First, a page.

Of the hundreds of immigrant business owners with whom my office spoke as part of a recent five-borough survey, 92 percent started and operate their businesses without any outside help, including government assistance. And over half of those businesses were unaware that any city programs even existed to assist them.
At a time when small businesses are finding it hard to expand, City Hall must take a more active role to encourage growth by helping businesses overcome hurdles like access to capital. We should immediately increase the New York City Capital Access Revolving Loan Guarantee Program -- allowing loans to be used for a greater number of purposes, including companies seeking to scale up their operations.
But even as we consider new programs, we have to stop wasting economic opportunities already in our grasp.
To help our neighborhood businesses further, we must do more to integrate them into the city contracting process. New York City is one of the country's largest purchasers of goods and services, with $15 billion spent last year alone. We need to start tracking bids from local firms so we can increase the proportion of our spending and contracts with competitive businesses that create jobs right here in the five boroughs.
Beyond fostering a healthier climate for smart development and small business growth, New York City must invest deeply in its infrastructure citywide -- putting New Yorkers to work and keeping our city competitive. There's no debating that fixing our infrastructure is critical to staying competitive the global marketplace, but we've failed make this a big enough priority and we've underplayed the resources we have in hand to get projects moving -- resources like our $120 billion in pension assets. I put forward -- and passed -- a resolution at the city's largest provide pension fund to start investing more of our pension assets in local infrastructure so we can earn solid returns and keep New York competitive.
While these first steps will propel us forward on the path toward economic recovery, we cannot claim a commitment to long-term economic growth without investing in our workers of tomorrow.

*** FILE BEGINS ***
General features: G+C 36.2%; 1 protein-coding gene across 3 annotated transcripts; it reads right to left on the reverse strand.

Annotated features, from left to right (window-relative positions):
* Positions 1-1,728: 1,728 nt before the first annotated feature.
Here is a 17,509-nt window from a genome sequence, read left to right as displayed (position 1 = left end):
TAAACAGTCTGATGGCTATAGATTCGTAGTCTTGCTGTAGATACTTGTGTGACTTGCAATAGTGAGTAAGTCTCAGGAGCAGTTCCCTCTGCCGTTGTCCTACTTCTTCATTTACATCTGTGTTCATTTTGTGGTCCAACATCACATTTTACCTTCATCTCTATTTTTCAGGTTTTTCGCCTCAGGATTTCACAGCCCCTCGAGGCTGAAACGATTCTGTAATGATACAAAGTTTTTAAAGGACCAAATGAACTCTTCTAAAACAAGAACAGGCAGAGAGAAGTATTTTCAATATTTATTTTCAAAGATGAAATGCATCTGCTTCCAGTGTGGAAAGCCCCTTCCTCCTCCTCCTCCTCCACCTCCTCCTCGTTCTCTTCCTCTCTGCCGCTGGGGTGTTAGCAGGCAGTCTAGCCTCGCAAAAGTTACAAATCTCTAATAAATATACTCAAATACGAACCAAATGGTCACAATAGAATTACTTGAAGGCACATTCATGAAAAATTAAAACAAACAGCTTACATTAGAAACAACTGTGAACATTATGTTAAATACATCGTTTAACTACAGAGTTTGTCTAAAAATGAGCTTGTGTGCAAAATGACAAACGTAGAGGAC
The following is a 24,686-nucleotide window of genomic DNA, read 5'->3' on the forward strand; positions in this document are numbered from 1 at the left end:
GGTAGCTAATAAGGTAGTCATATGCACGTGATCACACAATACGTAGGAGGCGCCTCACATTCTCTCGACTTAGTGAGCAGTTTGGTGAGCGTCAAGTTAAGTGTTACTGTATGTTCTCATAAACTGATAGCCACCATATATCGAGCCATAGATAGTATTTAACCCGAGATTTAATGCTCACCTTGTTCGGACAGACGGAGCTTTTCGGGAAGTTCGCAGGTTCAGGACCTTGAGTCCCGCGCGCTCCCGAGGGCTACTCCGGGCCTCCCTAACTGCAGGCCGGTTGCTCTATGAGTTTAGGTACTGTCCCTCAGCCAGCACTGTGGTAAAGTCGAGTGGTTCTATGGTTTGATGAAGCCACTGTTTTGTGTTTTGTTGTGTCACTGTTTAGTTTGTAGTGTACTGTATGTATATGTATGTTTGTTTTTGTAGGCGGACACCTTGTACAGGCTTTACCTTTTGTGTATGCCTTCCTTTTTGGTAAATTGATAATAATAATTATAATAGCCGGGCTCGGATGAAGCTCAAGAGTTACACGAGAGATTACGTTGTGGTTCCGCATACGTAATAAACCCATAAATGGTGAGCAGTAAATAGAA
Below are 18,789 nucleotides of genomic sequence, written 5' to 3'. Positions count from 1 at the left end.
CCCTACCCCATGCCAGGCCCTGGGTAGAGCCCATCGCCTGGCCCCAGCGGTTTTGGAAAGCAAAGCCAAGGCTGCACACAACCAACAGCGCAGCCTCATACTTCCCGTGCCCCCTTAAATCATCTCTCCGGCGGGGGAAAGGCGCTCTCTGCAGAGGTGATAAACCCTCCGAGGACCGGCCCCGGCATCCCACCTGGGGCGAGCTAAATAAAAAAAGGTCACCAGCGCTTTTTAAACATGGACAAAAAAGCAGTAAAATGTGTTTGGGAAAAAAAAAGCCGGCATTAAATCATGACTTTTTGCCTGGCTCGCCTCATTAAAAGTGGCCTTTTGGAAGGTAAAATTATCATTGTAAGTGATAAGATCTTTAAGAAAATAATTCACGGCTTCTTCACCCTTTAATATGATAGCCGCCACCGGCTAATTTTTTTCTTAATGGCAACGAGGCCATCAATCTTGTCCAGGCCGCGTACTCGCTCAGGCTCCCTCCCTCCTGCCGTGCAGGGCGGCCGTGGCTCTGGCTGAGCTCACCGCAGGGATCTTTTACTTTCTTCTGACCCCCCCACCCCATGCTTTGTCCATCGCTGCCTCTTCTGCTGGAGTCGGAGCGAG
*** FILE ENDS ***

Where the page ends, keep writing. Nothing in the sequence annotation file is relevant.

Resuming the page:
We must do everything in our power to increase education opportunity. Our goal should be nothing less than preparing every student who goes through our public school system for either college or readily available career options upon graduation. This requires new investment in early childhood education -- not the cuts this crucial area has suffered in recent years. It requires a curriculum that teaches skills for the modern economy rather than teaching to the test. And we will demand an updating of our whole approach to Career and Technical Education (CTE).
We also have to create new career pathways with local employers for graduates of our CTE programs. We must proactively partner with our local higher educational facilities to address critical gaps in workforce skills today like software coding and web design. There is no better way to start than by addressing the talent shortage in the city's growing technology sector. The future of our city's economy depends on instilling necessary skills into the next generation of New Yorkers.
Our city will reach new levels of economic growth, but only if we rethink our approach to break down bureaucratic barriers, lessen small-business burdens and support immigrant businesses. And we must consistently commit to investing in our city infrastructure, and in the workers of tomorrow.
This can only happen if we recognize that we are all in this fight together -- that no matter our differences, these five boroughs must be united in the pursuit of broad-based economic growth.
And this is all with a single purpose: to make this the last time we ever see 10 percent unemployment in the world's greatest city.